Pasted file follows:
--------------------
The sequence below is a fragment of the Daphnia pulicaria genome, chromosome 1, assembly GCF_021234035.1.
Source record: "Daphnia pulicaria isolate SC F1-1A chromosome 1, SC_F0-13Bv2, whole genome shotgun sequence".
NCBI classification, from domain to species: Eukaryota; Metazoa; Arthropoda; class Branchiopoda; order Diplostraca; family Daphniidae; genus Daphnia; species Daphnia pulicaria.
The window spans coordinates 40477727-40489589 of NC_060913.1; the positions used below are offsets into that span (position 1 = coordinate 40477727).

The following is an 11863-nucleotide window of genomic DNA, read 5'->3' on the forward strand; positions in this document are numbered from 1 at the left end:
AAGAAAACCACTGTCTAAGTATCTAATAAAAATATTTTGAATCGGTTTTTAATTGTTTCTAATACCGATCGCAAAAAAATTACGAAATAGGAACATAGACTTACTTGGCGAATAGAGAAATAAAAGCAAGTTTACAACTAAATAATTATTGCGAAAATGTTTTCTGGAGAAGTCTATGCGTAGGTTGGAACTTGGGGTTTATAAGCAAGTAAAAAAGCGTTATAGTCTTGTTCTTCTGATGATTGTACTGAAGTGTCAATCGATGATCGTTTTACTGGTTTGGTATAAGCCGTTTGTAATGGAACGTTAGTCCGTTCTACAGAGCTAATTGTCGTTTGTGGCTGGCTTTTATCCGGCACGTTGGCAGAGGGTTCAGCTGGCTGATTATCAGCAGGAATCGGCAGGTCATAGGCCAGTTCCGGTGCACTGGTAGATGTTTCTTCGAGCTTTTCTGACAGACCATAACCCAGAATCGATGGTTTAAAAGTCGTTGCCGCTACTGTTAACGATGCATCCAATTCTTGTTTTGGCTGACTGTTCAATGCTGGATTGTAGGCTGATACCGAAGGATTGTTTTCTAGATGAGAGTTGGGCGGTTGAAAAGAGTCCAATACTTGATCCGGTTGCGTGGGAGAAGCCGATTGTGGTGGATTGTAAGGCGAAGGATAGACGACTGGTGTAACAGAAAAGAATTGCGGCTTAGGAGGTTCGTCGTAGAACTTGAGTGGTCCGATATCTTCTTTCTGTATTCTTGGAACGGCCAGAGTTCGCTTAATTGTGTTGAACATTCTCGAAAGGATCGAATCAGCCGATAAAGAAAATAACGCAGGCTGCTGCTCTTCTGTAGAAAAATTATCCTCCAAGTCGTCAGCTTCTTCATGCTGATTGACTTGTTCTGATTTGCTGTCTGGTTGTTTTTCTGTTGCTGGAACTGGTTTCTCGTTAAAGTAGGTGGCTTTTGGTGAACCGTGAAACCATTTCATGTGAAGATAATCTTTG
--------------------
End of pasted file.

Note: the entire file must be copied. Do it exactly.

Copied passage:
The sequence below is a fragment of the Daphnia pulicaria genome, chromosome 1, assembly GCF_021234035.1.
Source record: "Daphnia pulicaria isolate SC F1-1A chromosome 1, SC_F0-13Bv2, whole genome shotgun sequence".
NCBI classification, from domain to species: Eukaryota; Metazoa; Arthropoda; class Branchiopoda; order Diplostraca; family Daphniidae; genus Daphnia; species Daphnia pulicaria.
The window spans coordinates 40477727-40489589 of NC_060913.1; the positions used below are offsets into that span (position 1 = coordinate 40477727).

The following is an 11863-nucleotide window of genomic DNA, read 5'->3' on the forward strand; positions in this document are numbered from 1 at the left end:
AAGAAAACCACTGTCTAAGTATCTAATAAAAATATTTTGAATCGGTTTTTAATTGTTTCTAATACCGATCGCAAAAAAATTACGAAATAGGAACATAGACTTACTTGGCGAATAGAGAAATAAAAGCAAGTTTACAACTAAATAATTATTGCGAAAATGTTTTCTGGAGAAGTCTATGCGTAGGTTGGAACTTGGGGTTTATAAGCAAGTAAAAAAGCGTTATAGTCTTGTTCTTCTGATGATTGTACTGAAGTGTCAATCGATGATCGTTTTACTGGTTTGGTATAAGCCGTTTGTAATGGAACGTTAGTCCGTTCTACAGAGCTAATTGTCGTTTGTGGCTGGCTTTTATCCGGCACGTTGGCAGAGGGTTCAGCTGGCTGATTATCAGCAGGAATCGGCAGGTCATAGGCCAGTTCCGGTGCACTGGTAGATGTTTCTTCGAGCTTTTCTGACAGACCATAACCCAGAATCGATGGTTTAAAAGTCGTTGCCGCTACTGTTAACGATGCATCCAATTCTTGTTTTGGCTGACTGTTCAATGCTGGATTGTAGGCTGATACCGAAGGATTGTTTTCTAGATGAGAGTTGGGCGGTTGAAAAGAGTCCAATACTTGATCCGGTTGCGTGGGAGAAGCCGATTGTGGTGGATTGTAAGGCGAAGGATAGACGACTGGTGTAACAGAAAAGAATTGCGGCTTAGGAGGTTCGTCGTAGAACTTGAGTGGTCCGATATCTTCTTTCTGTATTCTTGGAACGGCCAGAGTTCGCTTAATTGTGTTGAACATTCTCGAAAGGATCGAATCAGCCGATAAAGAAAATAACGCAGGCTGCTGCTCTTCTGTAGAAAAATTATCCTCCAAGTCGTCAGCTTCTTCATGCTGATTGACTTGTTCTGATTTGCTGTCTGGTTGTTTTTCTGTTGCTGGAACTGGTTTCTCGTTAAAGTAGGTGGCTTTTGGTGAACCGTGAAACCATTTCATGTGAAGATAATCTTTG